Electronic Arts CFO Blake Jorgensen has again responded to the controversy surrounding Star Wars: Battlefront II’s loot boxes and microtransaction systems. Speaking today at the 37th Nasdaq Investor Conference, Jorgensen described the situation as a “learning experience.”
“It’s been a great learning experience for us; we consider ourselves a learning organisation,” he explained. “If we’re not learning, that means we’re failing in some way and we’re constantly trying to watch what people do and how they play and listen to them to decide what’s the best way to build great games.”
At the end of November, Jorgensen something similar, explaining, “If we’re not making some mistakes along the way and learning from them, that’s when you should worry about us.” He added at the time that EA removed microtransactions from Battlefront II because players felt it was bordering on a “pay-to-win” scenario.
“The reality is there are different types of players in games. Some people have more time than money, and some people have more money than time,” he said. “You want to always balance those two.”
Battlefront II’s loot boxes come with items that can affect gameplay, and that’s part of the reason why the system was so heavily criticised. Those loot boxes, which contain random items, are still available, but you can only get them by spending in-game credits, not by spending money. Some wondered why EA didn’t take a page out of Overwatch’s playbook and only offer cosmetic items in loot boxes that do not affect gameplay. Jorgensen said EA did not do this in part because it could violate the Star Wars canon.
“It’s an amazing brand that’s been built over many, many years,” Jorgensen said last month. “So if you did a bunch of cosmetic things, you might start to violate the canon. Darth Vader in white probably doesn’t make sense, versus in black. Not to mention you probably don’t want Darth Vader in pink. No offense to pink, but I don’t think that’s right in the canon.”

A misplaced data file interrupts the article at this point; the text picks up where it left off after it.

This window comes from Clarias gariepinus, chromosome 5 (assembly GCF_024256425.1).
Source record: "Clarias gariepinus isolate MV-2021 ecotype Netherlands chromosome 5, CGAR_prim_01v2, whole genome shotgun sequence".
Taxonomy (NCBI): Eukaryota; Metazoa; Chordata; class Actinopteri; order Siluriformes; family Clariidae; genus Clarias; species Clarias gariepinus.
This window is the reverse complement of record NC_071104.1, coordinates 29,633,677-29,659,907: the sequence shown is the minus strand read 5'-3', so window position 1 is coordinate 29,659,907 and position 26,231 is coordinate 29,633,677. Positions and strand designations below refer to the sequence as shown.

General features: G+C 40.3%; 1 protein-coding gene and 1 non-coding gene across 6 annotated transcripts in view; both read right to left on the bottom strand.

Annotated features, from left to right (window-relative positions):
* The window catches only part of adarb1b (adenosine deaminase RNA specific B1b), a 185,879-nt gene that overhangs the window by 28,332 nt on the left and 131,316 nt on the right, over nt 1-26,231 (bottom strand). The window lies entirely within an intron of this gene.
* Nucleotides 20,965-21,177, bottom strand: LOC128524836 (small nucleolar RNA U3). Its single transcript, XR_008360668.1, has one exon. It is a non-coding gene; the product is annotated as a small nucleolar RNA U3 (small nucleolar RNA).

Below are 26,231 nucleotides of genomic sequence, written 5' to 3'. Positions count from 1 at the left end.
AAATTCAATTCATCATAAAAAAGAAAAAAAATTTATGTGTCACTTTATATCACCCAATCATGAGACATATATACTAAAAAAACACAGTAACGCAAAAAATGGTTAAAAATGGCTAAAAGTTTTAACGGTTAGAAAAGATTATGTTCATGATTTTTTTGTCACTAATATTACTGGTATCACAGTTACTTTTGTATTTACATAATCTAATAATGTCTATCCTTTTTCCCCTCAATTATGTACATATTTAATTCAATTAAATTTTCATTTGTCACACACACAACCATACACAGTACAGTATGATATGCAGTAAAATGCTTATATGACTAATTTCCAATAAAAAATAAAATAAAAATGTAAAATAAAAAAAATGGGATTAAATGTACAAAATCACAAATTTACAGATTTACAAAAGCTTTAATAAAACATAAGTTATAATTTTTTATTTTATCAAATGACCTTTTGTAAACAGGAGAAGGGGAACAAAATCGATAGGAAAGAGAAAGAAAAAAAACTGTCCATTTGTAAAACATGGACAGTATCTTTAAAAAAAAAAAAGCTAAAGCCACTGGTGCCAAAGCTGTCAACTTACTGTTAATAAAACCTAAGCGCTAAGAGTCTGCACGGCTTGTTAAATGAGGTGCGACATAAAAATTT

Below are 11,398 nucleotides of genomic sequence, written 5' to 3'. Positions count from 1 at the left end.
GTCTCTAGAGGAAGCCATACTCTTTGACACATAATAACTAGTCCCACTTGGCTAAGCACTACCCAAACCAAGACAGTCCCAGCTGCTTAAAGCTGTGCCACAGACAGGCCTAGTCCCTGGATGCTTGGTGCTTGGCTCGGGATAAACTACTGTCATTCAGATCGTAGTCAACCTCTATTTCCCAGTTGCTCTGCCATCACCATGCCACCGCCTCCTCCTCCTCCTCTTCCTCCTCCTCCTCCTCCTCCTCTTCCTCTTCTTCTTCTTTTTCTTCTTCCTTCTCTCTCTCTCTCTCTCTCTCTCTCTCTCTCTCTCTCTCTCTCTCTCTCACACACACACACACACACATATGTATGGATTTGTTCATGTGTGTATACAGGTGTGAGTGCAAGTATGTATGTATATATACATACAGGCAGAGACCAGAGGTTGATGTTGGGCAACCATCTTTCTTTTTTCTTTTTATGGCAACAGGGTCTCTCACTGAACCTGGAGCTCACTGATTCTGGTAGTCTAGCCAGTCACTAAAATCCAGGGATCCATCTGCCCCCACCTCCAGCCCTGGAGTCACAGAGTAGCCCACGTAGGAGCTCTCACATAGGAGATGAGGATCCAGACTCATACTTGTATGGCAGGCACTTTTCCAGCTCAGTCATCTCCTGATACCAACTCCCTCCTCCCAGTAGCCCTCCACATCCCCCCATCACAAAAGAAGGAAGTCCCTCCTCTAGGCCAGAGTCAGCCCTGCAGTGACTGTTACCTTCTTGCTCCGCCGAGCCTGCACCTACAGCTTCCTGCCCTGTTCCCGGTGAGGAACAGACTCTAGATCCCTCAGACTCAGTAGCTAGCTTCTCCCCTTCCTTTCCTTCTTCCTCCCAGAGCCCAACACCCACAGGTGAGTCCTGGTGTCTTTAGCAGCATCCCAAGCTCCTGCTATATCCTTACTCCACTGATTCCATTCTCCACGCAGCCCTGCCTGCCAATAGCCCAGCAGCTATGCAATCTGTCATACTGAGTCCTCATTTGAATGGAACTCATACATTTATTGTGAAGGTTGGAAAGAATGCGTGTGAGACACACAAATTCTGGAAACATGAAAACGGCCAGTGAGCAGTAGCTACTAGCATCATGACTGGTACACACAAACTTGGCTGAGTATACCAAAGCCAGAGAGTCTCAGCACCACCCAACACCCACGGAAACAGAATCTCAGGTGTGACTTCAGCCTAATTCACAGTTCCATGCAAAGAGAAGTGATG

Going back to the Nasdaq presentation, Jorgensen said it’s not 100 percent confirmed that microtransactions will come back to Battlefront II. That’s an interesting comment, given that DICE’s previous statement made it sound like it was a matter of when, not if, regarding the return of microtransactions. The team is now considering when or if they will return, and if they do, what form that will take, he said.
And regarding the reception to Battlefront II, Jorgensen said the game is seeing “great retention,” adding that the game continues to sell and will through this holiday and beyond. He added that Battlefront II’s numerous pieces of new content and updates, including The Last Jedi content that launched this week, will help to drive engagement in Battlefront II over time.
In other news, a lawmaker from Hawaii has spoken more about his plans to introduce a bill that would prohibit the sale of video games with “gambling mechanisms” to minors.